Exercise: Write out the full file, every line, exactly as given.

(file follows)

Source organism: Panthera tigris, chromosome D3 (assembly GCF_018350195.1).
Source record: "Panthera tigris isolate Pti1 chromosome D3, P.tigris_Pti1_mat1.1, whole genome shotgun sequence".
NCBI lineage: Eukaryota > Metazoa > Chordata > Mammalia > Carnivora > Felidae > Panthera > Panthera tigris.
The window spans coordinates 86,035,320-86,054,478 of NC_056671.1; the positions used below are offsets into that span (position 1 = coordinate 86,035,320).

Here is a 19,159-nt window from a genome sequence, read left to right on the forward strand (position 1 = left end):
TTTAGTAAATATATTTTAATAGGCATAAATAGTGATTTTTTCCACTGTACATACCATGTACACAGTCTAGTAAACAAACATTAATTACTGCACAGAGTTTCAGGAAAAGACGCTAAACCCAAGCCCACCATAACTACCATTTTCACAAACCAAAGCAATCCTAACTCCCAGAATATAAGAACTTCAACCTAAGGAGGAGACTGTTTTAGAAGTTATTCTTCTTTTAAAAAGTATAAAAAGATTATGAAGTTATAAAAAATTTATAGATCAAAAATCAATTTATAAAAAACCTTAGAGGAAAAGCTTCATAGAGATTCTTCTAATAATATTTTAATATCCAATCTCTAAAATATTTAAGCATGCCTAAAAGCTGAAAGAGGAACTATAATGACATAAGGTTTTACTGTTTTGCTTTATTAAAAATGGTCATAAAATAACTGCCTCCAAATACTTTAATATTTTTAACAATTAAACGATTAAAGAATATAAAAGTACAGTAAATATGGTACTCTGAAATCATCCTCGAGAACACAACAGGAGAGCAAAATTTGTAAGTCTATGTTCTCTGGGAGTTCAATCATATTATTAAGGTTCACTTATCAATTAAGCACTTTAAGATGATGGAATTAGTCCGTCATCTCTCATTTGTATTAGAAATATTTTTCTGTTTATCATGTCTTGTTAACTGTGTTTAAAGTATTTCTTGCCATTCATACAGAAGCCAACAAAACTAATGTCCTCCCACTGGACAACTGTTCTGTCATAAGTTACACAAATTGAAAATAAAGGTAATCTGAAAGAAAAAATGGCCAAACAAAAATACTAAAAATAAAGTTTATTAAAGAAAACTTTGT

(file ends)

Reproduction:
Source organism: Panthera tigris, chromosome D3 (assembly GCF_018350195.1).
Source record: "Panthera tigris isolate Pti1 chromosome D3, P.tigris_Pti1_mat1.1, whole genome shotgun sequence".
NCBI lineage: Eukaryota > Metazoa > Chordata > Mammalia > Carnivora > Felidae > Panthera > Panthera tigris.
The window spans coordinates 86,035,320-86,054,478 of NC_056671.1; the positions used below are offsets into that span (position 1 = coordinate 86,035,320).

Here is a 19,159-nt window from a genome sequence, read left to right on the forward strand (position 1 = left end):
TTTAGTAAATATATTTTAATAGGCATAAATAGTGATTTTTTCCACTGTACATACCATGTACACAGTCTAGTAAACAAACATTAATTACTGCACAGAGTTTCAGGAAAAGACGCTAAACCCAAGCCCACCATAACTACCATTTTCACAAACCAAAGCAATCCTAACTCCCAGAATATAAGAACTTCAACCTAAGGAGGAGACTGTTTTAGAAGTTATTCTTCTTTTAAAAAGTATAAAAAGATTATGAAGTTATAAAAAATTTATAGATCAAAAATCAATTTATAAAAAACCTTAGAGGAAAAGCTTCATAGAGATTCTTCTAATAATATTTTAATATCCAATCTCTAAAATATTTAAGCATGCCTAAAAGCTGAAAGAGGAACTATAATGACATAAGGTTTTACTGTTTTGCTTTATTAAAAATGGTCATAAAATAACTGCCTCCAAATACTTTAATATTTTTAACAATTAAACGATTAAAGAATATAAAAGTACAGTAAATATGGTACTCTGAAATCATCCTCGAGAACACAACAGGAGAGCAAAATTTGTAAGTCTATGTTCTCTGGGAGTTCAATCATATTATTAAGGTTCACTTATCAATTAAGCACTTTAAGATGATGGAATTAGTCCGTCATCTCTCATTTGTATTAGAAATATTTTTCTGTTTATCATGTCTTGTTAACTGTGTTTAAAGTATTTCTTGCCATTCATACAGAAGCCAACAAAACTAATGTCCTCCCACTGGACAACTGTTCTGTCATAAGTTACACAAATTGAAAATAAAGGTAATCTGAAAGAAAAAATGGCCAAACAAAAATACTAAAAATAAAGTTTATTAAAGAAAACTTTGT